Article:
Let’s not act as if this is something we did not already know. We all know what goes on in drinking societies

Social movements, of which Grudgebridge is now one, can in many ways be more powerful than formal individual complaints. The posts shared on Grudgebridge do more than simply consider individual cases and settle them privately. The power of this movement in Cambridge is the unifying effect it has had, the discussion it has provoked in college cafeterias and bars, and the way it has linked gendered, racial and classist experiences of harassment, violence and assault.

From cat-calling to abuse and sexual violence, Grudgebridge has helped us all to bring together those  instances that we have always been made to feel are individual. But survivors are not alone in their experiences. The events that we write off because they are a ‘one-off’ or we were ‘over-reacting’ in the case of mild harassment, to the fear or shame many victims feel in coming forth after being sexually assaulted, are part of the same story.

Even in 2018, even within the Cambridge ‘bubble’ (a painfully misleading term), the existence and relevance of the issues and divides that have been discussed by feminist thinkers on the issues of harassment, assault and abuse for years are re-asserted again and again. By linking the mildest forms of harassment to the most extreme experiences of abuse and violence in one place, we see that the root of the problem is cultural. A culture that involves gendered subordination, belittlement and abuse.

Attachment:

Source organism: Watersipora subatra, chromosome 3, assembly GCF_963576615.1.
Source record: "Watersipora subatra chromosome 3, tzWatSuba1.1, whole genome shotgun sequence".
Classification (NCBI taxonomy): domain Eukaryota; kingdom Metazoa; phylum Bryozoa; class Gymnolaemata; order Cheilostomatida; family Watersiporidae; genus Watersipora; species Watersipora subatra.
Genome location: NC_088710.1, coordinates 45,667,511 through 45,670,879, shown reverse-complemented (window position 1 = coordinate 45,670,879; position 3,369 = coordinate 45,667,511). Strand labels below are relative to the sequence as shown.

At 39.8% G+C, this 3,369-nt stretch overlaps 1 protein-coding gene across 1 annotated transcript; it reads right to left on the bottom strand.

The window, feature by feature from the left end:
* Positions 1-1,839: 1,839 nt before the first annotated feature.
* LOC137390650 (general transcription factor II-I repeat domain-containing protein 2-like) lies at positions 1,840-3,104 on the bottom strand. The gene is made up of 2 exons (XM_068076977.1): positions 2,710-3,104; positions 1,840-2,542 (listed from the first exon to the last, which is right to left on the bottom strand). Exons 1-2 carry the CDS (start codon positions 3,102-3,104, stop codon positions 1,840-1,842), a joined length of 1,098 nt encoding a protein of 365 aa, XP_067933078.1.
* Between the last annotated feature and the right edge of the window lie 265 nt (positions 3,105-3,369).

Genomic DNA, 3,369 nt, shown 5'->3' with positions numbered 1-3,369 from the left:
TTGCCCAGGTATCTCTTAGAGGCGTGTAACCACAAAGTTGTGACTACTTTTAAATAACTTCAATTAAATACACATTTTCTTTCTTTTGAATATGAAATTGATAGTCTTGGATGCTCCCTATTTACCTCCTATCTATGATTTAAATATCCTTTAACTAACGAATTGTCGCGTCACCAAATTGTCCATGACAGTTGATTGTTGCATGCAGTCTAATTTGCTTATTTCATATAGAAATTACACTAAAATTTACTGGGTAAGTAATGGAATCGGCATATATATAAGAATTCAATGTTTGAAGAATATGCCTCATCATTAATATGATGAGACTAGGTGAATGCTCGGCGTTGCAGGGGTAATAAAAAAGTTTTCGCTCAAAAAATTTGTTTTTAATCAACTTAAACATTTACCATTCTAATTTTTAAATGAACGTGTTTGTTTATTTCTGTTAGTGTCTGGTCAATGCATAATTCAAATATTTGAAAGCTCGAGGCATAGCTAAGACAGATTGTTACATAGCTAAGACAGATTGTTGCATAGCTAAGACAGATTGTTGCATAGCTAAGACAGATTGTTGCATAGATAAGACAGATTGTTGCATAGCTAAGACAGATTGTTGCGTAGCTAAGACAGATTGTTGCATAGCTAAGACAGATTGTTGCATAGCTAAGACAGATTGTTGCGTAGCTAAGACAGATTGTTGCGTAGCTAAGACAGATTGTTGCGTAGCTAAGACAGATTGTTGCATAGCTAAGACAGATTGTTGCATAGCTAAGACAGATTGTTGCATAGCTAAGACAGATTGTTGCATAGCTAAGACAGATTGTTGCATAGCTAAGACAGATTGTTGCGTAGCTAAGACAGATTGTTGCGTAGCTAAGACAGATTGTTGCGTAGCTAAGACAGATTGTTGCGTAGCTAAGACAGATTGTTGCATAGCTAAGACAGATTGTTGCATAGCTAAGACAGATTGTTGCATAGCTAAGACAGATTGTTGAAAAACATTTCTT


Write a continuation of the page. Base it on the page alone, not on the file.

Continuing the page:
Mountain View

Grudgebridge must be more constructive in its crusade against drinking societies

In Cambridge, that picture is epitomised in the cultures created by drinking societies. They have in practice become a concentrated source of many of the damaging attitudes hard-wired into society, attitudes that intimately affect the lives of students, from playful ‘banter’ to the much more serious incidents alleged against the many societies and their members. You can argue all you like that it is the actions of individuals that are at fault, and that collective bodies cannot be held accountable, but it is a way of averting our gaze from the problems at hand. Yes, individuals are responsible for their actions, but by only paying attention to this aspect of abuse we risk ignoring the environments that foster and legitimate the kinds of behaviour Grudgebridge has exposed – messily, and not always accurately, but boldly and rightly.

But let’s not act as if this is something we did not already know. We all know what goes on in drinking societies. From Freshers’ Week, students are told of these elusive and exclusive societies. The tendency to perform strange and outdated traditions when you are at a university like Cambridge is a convenient way to mask, conceal and ignore the toxic and unacceptable behaviour that exists, is bred and encouraged within such societies. These environments must be tackled head on, by both students and the University. The momentum building on Grudgebridge may well act as a catalyst for such action.

If you are affected by any of the issues raised in this article, the following organisations provide support and resources: